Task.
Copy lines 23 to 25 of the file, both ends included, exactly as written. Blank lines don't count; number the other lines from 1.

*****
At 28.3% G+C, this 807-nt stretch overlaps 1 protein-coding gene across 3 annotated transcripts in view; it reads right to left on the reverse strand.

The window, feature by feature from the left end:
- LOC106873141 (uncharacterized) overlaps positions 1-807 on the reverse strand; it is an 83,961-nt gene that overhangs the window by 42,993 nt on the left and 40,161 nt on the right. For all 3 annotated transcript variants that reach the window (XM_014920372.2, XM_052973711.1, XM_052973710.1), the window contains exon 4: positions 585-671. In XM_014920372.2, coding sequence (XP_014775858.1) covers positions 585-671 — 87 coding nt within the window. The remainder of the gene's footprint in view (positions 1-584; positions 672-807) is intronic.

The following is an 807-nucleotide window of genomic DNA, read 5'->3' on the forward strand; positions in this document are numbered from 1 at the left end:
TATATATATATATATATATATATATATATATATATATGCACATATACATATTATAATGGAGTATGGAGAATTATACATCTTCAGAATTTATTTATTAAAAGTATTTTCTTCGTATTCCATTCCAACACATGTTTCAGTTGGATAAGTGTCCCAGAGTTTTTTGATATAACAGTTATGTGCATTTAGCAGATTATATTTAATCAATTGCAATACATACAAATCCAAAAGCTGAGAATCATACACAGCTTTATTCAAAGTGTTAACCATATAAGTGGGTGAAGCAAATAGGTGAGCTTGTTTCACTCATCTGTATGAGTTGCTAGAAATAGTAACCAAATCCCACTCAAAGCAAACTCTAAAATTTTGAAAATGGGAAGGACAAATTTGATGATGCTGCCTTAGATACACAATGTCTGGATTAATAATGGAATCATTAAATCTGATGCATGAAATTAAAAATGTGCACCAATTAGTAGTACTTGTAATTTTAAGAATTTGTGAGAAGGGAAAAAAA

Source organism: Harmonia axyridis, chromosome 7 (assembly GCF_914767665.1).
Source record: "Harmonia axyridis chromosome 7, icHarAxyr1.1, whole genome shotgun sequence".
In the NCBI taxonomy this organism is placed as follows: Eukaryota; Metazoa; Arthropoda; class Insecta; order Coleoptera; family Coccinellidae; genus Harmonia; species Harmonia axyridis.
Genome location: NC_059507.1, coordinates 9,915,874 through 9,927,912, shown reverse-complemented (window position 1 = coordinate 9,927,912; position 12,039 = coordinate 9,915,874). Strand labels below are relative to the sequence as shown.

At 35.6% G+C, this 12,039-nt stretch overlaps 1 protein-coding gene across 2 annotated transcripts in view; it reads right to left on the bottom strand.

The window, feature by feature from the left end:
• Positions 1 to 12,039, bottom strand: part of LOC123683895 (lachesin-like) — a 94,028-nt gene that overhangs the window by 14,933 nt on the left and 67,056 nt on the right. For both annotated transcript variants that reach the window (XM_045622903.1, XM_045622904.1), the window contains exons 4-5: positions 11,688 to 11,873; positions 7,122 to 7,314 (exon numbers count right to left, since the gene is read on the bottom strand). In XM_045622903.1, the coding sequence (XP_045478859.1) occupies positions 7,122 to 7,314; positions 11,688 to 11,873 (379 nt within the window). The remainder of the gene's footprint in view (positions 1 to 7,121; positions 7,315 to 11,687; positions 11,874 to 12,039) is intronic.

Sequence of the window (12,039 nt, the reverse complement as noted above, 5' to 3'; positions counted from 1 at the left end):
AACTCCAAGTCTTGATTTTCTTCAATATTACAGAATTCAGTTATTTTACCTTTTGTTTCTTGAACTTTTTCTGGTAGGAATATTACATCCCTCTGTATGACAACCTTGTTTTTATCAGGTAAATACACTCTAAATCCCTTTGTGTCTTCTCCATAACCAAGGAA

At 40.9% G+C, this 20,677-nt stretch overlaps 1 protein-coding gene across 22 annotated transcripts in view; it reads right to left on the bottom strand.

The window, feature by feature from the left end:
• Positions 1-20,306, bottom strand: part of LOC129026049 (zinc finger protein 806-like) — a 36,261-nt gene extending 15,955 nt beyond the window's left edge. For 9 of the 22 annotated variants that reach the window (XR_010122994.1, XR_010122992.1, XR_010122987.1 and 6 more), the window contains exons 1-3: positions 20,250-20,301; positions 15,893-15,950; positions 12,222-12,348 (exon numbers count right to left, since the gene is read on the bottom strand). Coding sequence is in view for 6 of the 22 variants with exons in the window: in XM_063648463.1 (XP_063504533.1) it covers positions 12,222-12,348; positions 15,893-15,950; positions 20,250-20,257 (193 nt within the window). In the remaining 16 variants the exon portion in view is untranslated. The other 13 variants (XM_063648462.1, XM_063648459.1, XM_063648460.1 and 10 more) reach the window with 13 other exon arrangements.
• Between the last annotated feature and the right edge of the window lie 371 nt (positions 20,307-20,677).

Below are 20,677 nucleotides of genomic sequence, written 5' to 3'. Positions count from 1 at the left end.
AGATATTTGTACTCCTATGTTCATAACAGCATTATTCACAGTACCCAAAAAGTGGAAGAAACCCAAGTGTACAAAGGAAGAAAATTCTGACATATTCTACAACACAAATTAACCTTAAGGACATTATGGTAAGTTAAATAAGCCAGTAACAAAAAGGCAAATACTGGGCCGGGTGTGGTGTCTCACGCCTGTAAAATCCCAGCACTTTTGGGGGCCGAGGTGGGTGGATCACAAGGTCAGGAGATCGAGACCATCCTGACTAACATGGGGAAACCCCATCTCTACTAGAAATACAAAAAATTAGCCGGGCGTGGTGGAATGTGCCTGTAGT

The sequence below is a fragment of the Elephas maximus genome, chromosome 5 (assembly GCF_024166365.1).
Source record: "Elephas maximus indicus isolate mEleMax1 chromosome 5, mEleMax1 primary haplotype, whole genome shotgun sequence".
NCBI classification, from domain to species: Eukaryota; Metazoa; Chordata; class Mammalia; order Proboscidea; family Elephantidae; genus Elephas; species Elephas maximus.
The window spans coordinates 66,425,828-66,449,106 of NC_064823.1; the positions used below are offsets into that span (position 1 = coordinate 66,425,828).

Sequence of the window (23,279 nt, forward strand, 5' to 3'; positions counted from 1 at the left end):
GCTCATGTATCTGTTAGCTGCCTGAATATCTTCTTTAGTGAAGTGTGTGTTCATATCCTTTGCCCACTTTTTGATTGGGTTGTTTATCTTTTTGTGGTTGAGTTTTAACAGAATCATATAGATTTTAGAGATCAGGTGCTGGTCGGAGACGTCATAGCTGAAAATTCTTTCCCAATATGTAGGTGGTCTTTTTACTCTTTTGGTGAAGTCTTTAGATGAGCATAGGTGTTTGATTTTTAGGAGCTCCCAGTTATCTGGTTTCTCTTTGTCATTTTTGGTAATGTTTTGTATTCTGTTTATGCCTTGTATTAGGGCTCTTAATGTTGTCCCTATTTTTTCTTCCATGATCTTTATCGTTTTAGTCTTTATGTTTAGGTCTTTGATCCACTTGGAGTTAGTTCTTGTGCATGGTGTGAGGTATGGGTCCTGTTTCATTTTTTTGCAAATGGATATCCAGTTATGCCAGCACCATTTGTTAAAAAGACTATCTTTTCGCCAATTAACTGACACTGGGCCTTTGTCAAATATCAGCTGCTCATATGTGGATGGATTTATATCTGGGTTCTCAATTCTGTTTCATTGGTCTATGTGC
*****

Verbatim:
NCBI classification, from domain to species: Eukaryota; Metazoa; Chordata; class Mammalia; order Proboscidea; family Elephantidae; genus Elephas; species Elephas maximus.
The window spans coordinates 66,425,828-66,449,106 of NC_064823.1; the positions used below are offsets into that span (position 1 = coordinate 66,425,828).

Sequence of the window (23,279 nt, forward strand, 5' to 3'; positions counted from 1 at the left end):